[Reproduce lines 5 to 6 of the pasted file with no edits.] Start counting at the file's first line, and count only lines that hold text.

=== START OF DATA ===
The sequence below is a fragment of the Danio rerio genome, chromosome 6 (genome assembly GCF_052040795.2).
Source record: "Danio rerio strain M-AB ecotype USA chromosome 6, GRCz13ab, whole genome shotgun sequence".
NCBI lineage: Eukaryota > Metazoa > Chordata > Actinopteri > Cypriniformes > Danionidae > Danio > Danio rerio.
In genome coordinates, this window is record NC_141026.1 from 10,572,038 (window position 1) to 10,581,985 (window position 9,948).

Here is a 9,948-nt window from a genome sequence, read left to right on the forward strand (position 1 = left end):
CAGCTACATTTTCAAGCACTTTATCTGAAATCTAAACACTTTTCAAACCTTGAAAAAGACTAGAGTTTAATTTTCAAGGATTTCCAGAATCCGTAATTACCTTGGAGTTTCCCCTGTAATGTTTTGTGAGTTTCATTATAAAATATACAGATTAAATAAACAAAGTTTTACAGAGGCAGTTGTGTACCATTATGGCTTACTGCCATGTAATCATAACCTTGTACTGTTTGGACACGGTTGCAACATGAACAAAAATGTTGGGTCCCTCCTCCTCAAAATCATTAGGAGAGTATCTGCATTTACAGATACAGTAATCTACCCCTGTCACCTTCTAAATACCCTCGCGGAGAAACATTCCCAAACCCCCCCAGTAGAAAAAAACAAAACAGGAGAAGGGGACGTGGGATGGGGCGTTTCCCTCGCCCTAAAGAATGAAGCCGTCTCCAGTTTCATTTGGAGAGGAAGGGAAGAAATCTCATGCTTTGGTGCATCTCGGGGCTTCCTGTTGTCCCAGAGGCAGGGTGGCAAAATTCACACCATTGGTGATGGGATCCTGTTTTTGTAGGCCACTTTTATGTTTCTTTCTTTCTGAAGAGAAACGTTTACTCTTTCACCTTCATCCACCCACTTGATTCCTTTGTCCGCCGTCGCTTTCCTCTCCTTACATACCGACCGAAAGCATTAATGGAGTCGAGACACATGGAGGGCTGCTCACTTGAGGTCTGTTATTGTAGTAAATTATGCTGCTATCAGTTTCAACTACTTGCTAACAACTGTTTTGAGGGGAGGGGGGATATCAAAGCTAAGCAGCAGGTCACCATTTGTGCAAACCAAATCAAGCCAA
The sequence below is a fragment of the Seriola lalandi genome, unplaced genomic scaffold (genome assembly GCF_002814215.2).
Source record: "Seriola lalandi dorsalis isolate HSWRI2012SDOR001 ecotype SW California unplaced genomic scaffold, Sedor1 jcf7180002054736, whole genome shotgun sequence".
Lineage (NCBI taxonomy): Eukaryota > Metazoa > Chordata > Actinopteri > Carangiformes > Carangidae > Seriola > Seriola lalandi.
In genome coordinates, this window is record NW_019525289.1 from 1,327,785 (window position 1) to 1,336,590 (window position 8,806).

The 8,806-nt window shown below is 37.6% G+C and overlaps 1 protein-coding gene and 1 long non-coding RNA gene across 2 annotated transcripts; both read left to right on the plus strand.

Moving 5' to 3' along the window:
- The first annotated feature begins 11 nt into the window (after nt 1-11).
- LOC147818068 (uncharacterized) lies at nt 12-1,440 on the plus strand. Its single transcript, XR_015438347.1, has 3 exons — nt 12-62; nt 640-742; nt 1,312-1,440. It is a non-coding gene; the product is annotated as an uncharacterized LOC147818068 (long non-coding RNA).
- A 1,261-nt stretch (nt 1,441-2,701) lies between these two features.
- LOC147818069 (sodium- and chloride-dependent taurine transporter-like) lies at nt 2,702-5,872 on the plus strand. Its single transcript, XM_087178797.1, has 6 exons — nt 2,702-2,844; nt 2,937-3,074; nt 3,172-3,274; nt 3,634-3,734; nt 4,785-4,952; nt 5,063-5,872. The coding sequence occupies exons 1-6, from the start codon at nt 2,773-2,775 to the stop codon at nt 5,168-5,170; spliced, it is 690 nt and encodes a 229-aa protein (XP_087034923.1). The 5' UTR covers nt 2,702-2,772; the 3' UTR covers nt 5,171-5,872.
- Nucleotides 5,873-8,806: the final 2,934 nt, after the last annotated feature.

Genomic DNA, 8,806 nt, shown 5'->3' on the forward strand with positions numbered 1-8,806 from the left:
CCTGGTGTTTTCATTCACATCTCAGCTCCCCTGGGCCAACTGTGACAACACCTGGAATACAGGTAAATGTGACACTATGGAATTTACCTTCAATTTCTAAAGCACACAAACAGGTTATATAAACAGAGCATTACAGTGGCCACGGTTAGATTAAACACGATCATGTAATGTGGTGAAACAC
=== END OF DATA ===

Here is a 9,948-nt window from a genome sequence, read left to right on the forward strand (position 1 = left end):
CAGCTACATTTTCAAGCACTTTATCTGAAATCTAAACACTTTTCAAACCTTGAAAAAGACTAGAGTTTAATTTTCAAGGATTTCCAGAATCCGTAATTACCTTGGAGTTTCCCCTGTAATGTTTTGTGAGTTTCATTATAAAATATACAGATTAAATAAACAAAGTTTTACAGAGGCAGTTGTGTACCATTATGGCTTACTGCCATGTAATCATAACCTTGTACTGTTTGGACACGGTTGCAACATGAACAAAAATGTTGGGTCCCTCCTCCTCAAAATCATTAGGAGAGTATCTGCATTTACAGATACAGTAATCTACCCCTGTCACCTTCTAAATACCCTCGCGGAGAAACATTCCCAAACCCCCCCAGTAGAAAAAAACAAAACAGGAGAAGGGGACGTGGGATGGGGCGTTTCCCTCGCCCTAAAGAATGAAGCCGTCTCCAGTTTCATTTGGAGAGGAAGGGAAGAAATCTCATGCTTTGGTGCATCTCGGGGCTTCCTGTTGTCCCAGAGGCAGGGTGGCAAAATTCACACCATTGGTGATGGGATCCTGTTTTTGTAGGCCACTTTTATGTTTCTTTCTTTCTGAAGAGAAACGTTTACTCTTTCACCTTCATCCACCCACTTGATTCCTTTGTCCGCCGTCGCTTTCCTCTCCTTACATACCGACCGAAAGCATTAATGGAGTCGAGACACATGGAGGGCTGCTCACTTGAGGTCTGTTATTGTAGTAAATTATGCTGCTATCAGTTTCAACTACTTGCTAACAACTGTTTTGAGGGGAGGGGGGATATCAAAGCTAAGCAGCAGGTCACCATTTGTGCAAACCAAATCAAGCCAA